After sub-threshold HIFU irradiation in Group B, B-mode US, color Doppler imaging and power Doppler US examinations were conducted. The examination time was chosen to be before HIFU irradiation and at 24 hours, 48 hours, and 2 weeks after irradiation. Examination variables such as the probe frequency, gain, focus points, focus range, and depth were adjusted to obtain the best images. Conventional B-mode US was used to observe the echo types and echo distribution within the tumor before and after irradiation, and color or power Doppler US examinations were used to observe blood flow within and around the pancreatic cancer xenografts.

DCE-US study and image analysis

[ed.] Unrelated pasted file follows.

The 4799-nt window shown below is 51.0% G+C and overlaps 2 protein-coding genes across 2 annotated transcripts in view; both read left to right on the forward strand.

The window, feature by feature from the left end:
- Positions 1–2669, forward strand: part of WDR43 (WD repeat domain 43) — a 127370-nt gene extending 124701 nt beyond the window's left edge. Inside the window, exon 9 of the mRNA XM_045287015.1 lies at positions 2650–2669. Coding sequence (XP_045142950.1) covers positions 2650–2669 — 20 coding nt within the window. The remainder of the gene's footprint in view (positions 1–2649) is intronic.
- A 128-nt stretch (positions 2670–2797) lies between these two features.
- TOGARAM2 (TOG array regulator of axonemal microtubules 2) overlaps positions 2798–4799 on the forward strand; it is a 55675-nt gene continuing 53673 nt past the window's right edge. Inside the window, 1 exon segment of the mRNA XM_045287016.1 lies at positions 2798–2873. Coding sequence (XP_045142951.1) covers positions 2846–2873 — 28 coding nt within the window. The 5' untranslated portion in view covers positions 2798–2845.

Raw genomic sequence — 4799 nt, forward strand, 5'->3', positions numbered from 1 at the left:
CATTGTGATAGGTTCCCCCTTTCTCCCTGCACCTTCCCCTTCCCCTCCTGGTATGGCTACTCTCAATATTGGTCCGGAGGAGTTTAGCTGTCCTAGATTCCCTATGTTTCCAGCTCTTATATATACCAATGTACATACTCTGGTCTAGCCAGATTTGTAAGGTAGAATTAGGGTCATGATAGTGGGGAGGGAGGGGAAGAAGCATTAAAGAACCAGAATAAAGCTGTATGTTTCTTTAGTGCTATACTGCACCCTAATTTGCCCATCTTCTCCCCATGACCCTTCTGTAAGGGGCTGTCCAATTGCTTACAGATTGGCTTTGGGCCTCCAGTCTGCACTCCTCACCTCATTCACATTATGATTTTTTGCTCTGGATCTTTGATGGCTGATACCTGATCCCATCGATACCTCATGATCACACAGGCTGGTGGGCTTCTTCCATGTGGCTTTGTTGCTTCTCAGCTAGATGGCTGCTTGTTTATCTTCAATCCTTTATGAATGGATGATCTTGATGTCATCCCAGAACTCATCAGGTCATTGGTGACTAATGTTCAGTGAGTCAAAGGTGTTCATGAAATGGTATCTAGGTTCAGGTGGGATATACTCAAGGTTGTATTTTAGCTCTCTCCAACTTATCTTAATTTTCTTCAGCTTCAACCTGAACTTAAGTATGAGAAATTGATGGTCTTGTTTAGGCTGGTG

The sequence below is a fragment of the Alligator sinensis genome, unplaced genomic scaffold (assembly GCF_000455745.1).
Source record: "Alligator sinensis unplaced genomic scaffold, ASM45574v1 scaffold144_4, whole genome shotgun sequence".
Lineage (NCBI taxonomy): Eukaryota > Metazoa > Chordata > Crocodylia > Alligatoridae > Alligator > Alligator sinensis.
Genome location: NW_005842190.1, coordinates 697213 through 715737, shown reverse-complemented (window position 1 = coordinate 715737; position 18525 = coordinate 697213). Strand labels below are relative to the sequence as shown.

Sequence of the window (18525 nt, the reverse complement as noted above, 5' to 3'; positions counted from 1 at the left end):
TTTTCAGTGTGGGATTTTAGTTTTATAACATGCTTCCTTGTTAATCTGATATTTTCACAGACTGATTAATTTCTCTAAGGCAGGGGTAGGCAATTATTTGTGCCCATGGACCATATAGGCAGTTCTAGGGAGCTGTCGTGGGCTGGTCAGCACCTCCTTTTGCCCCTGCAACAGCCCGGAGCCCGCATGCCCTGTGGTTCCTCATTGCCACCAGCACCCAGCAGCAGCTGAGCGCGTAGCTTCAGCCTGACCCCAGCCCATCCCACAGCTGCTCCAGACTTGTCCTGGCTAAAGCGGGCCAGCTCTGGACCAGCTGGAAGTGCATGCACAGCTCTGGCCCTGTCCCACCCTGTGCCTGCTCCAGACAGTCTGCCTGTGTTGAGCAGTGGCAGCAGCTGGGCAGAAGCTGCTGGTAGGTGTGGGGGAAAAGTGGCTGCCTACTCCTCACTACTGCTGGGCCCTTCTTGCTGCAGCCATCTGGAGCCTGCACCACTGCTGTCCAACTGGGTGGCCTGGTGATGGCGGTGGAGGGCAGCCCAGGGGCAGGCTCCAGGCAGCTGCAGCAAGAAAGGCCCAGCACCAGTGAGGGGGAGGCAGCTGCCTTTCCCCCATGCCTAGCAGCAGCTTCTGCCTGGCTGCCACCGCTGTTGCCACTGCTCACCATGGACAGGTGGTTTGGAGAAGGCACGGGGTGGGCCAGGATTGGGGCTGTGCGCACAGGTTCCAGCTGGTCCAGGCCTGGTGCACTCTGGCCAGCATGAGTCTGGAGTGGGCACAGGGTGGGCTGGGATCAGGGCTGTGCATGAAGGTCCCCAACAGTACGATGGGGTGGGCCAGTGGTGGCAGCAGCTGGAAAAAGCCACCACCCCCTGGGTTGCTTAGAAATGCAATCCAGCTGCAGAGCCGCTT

DCE-US was scheduled before HIFU irradiation and at 24 hours, 48 hours, and 2 weeks after irradiation. Baseline and DCE-US examinations before and after the irradiation were performed by an ultrasonographer using a MyLab™ 90 ultrasound unit (Italy) with a 12-MHz LA522 linear probe. The parameters were as follows: PEN-M, D29, PRC13/3/2, PRS6, PST1, C10, DP40KPa, RES-M, CnTI PRC9/3/2, PRS0, PST0, XV off, 13 Hz, and a depth of 25 mm. First, a morphological study was performed in B mode US to find the tumor and measure its maximum dimensions. The tumor was then imaged by use of the maximum transverse planes, which were measured accordingly. An indwelling intravenous infusion needle was inserted into the tail veins of the nude mice. The US contrast agent was mixed by shaking before use. Subsequently, 0.2 mL of US contrast agent microbubbles (SonoVue, Bracco; Milan, Italy) were aspirated with a 1-mL syringe and injected by use of the bolus injection method via the tail vein, followed by flushing with 1 mL of normal saline. The maximum cross-sectional plane of the xenograft was selected as the imaging observation plane, a timer was started, and a video recording was started at the time of contrast agent injection. To obtain DCE-US data, all ultrasonographic examinations were conducted with the same instrument settings. All injections of contrast agent were done by the same experimenter. All recorded data were analyzed by dedicated QontraXt Trial V2.0 software (Esaote; Genoa, Italy). A region of interest (ROI) was manually drawn along the tumor margin in a selected frame, and then auto-positioned on all the images of the study. If changes in tumor position occurred because of respiratory motion during the examination, the ROI was adjusted for those frames, and the software interpolated the ROI positions between the two frames of different ROIs and automatically tracked the later ROI. From the time-intensity curves of the ROIs, which were generated by analyzing the 3-minute raw data of the DCE-US imaging, the following perfusion parameters were obtained: PI, TP, sharpness, and AUC.